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Intelligence quotient–adjusted memory impairment is associated with abnormal single photon emission computed tomography perfusion

Published online by Cambridge University Press:  14 August 2007

DORENE M. RENTZ
Affiliation:
Department of Neurology, Brigham and Women's Hospital, Harvard Medical School, Boston, Massachusetts
TERRI J. HUH
Affiliation:
Department of Psychiatry, University of California, San Francisco, California
LISA M. SARDINHA
Affiliation:
Department of Neurology, Brigham and Women's Hospital, Harvard Medical School, Boston, Massachusetts
ERIN K. MORAN
Affiliation:
Department of Radiology, Massachusetts General Hospital, Harvard Medical School, Boston, Massachusetts
JOHN A. BECKER
Affiliation:
Department of Radiology, Massachusetts General Hospital, Harvard Medical School, Boston, Massachusetts
KIRK R. DAFFNER
Affiliation:
Department of Neurology, Brigham and Women's Hospital, Harvard Medical School, Boston, Massachusetts
REISA A. SPERLING
Affiliation:
Department of Neurology, Brigham and Women's Hospital, Harvard Medical School, Boston, Massachusetts Department of Neurology, Massachusetts General Hospital, Harvard Medical School, Boston, Massachusetts
KEITH A. JOHNSON
Affiliation:
Department of Neurology, Brigham and Women's Hospital, Harvard Medical School, Boston, Massachusetts Department of Radiology, Massachusetts General Hospital, Harvard Medical School, Boston, Massachusetts Department of Neurology, Massachusetts General Hospital, Harvard Medical School, Boston, Massachusetts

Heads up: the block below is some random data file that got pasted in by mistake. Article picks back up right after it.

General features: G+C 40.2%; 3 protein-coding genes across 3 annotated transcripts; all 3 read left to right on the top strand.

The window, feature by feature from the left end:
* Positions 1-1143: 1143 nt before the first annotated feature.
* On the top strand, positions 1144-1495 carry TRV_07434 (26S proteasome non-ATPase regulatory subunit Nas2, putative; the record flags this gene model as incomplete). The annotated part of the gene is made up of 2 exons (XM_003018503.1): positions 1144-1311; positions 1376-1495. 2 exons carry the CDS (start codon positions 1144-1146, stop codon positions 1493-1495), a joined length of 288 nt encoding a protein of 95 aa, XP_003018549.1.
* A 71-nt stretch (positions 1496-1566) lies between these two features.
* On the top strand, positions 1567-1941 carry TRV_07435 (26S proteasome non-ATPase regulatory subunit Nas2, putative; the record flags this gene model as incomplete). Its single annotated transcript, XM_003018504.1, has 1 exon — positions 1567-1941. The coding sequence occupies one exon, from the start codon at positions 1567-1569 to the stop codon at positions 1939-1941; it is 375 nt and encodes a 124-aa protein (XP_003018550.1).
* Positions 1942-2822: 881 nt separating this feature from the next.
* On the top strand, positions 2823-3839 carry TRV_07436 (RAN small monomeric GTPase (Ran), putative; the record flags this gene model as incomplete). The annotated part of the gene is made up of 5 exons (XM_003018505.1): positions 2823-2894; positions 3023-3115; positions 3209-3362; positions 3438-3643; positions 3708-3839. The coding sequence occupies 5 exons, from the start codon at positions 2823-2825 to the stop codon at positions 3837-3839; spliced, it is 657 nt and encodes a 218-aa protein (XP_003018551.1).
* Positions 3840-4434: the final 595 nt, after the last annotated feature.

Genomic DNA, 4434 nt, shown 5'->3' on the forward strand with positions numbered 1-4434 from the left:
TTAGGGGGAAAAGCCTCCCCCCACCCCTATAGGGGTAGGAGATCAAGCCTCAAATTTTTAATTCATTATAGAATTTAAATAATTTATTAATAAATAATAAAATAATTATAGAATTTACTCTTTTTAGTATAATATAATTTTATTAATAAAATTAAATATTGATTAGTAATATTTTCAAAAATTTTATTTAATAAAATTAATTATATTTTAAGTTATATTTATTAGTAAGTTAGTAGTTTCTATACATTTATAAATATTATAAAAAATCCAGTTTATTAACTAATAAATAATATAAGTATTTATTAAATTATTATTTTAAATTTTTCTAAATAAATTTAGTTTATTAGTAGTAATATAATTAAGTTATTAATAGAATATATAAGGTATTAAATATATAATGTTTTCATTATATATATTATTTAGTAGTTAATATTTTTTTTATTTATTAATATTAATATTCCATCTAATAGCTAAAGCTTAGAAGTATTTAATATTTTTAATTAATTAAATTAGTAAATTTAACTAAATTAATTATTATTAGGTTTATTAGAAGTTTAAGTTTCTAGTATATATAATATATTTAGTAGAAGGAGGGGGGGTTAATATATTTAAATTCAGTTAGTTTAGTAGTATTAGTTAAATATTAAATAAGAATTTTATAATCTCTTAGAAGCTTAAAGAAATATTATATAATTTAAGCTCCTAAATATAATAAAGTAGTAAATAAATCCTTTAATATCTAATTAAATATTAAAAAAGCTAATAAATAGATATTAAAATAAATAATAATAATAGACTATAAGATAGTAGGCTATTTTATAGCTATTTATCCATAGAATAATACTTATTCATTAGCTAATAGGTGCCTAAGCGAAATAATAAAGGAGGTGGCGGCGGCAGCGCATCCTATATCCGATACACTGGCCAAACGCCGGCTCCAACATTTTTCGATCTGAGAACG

Abstract

Cognitive reserve among highly intelligent older individuals makes detection of early Alzheimer's disease (AD) difficult. We tested the hypothesis that mild memory impairment determined by IQ-adjusted norms is associated with single photon emission computed tomography (SPECT) perfusion abnormality at baseline and predictive of future decline. Twenty-three subjects with a Clinical Dementia Rating (CDR) score of 0, were reclassified after scores were adjusted for IQ into two groups, 10 as having mild memory impairments for ability (IQ-MI) and 13 as memory-normal (IQ-MN). Subjects underwent cognitive and functional assessments at baseline and annual follow-up for 3 years. Perfusion SPECT was acquired at baseline. At follow-up, the IQ-MI subjects demonstrated decline in memory, visuospatial processing, and phonemic fluency, and 6 of 10 had progressed to a CDR of 0.5, while the IQ-MN subjects did not show decline. The IQ-MI group had significantly lower perfusion than the IQ-MN group in parietal/precuneus, temporal, and opercular frontal regions. In contrast, higher perfusion was observed in IQ-MI compared with IQ-MN in the left medial frontal and rostral anterior cingulate regions. IQ-adjusted memory impairment in individuals with high cognitive reserve is associated with baseline SPECT abnormality in a pattern consistent with prodromal AD and predicts subsequent cognitive and functional decline. (JINS, 2007, 13, 821–831.)

Type
Research Article
Copyright
2007 The International Neuropsychological Society

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